ZEST's Sentences and Contexts

Learn ZEST from sentences of classic books. The app collects 10,000 middle or hard words; input your word, you not only get its meaning and example, but also have sentences and their contexts from classic literatures.

 Sentences of zest
n. a piece of orange or lemon peel, used to give flavor to liquor; something that gives or enhances a pleasant taste; appetizer
The element of risk added zest to the adventure of this summer.
Sentence in Classic:
My first feeling of fear had passed away, and I thrilled now with a keener zest than I had ever enjoyed when we were the defenders of the law instead of its defiers.
The Return of Sherlock Holmes By Arthur Conan Doyle Context
His approaching departure did not prevent his amusing himself, but rather gave zest to his pleasures.
War and Peace(V2) By Leo Tolstoy Context
But the reward itself seemed unpalatable just then: she could get no zest from the thought of victory.
House of Mirth By Edith Wharton Context
This certainty of the morrow gave zest and enthusiasm to life, and the County people enjoyed life with a heartiness that Ellen could never understand.
Gone With The Wind By Margaret Mitche Context
She knew them all so intimately, and had such a peculiar, flamey zest in all their affairs, it was wonderful, if just a trifle humiliating to listen to her.
Lady Chatterley's Lover By D H Lawrence Context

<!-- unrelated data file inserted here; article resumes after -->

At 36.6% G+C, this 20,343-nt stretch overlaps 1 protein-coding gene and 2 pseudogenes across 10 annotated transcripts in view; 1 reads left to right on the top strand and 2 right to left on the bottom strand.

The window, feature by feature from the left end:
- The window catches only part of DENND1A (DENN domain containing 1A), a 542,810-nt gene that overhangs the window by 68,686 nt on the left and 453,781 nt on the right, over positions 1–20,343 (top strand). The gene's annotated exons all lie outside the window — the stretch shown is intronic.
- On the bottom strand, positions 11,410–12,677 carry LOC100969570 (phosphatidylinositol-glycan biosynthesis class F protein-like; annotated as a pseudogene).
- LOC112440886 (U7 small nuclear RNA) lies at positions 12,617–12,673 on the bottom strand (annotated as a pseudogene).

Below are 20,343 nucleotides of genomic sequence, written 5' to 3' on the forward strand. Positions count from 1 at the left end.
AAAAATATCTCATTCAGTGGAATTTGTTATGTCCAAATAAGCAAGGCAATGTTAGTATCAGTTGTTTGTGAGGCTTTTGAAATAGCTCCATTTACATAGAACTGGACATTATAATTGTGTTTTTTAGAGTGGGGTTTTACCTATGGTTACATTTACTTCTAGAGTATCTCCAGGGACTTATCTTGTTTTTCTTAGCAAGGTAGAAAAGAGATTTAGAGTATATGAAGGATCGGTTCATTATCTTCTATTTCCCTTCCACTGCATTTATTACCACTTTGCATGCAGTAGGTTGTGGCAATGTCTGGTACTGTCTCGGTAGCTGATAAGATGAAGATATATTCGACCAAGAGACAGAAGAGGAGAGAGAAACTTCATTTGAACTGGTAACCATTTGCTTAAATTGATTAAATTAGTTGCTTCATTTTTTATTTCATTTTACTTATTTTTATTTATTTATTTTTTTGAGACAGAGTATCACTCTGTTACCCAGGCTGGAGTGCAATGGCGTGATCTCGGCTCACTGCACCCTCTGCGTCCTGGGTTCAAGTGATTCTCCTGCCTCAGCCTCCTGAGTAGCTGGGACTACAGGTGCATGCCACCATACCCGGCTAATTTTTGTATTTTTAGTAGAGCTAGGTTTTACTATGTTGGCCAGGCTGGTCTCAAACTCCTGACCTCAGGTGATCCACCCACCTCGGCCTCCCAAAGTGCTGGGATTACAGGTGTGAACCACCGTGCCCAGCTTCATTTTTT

In America, as everyone knows, girls early sign the declaration of independence, and enjoy their freedom with republican zest, but the young matrons usually abdicate with the first heir to the throne and go into a seclusion almost as close as a French nunnery, though by no means as quiet.
Little Women By Louisa May Alcott Context
Such disappointments only gave greater zest to the nights when we acted charades, or had a costume ball in the back parlour, with Sally always dressed like a boy.
My Antonia By Willa Cather Context
On the contrary, they seemed to add a zest to it by contrast, and were only sufficiently present to serve as an appetising sauce.
Notes from the Underground By Feodor Dostoevsky Context
To have lost the godlike conceit that we may do what we will, and not to have acquired a homely zest for doing what we can, shows a grandeur of temper which cannot be objected to in the abstract, for it denotes a mind that, though disappointed, forswears compromise.
Return of the Native By Thomas Hardy Context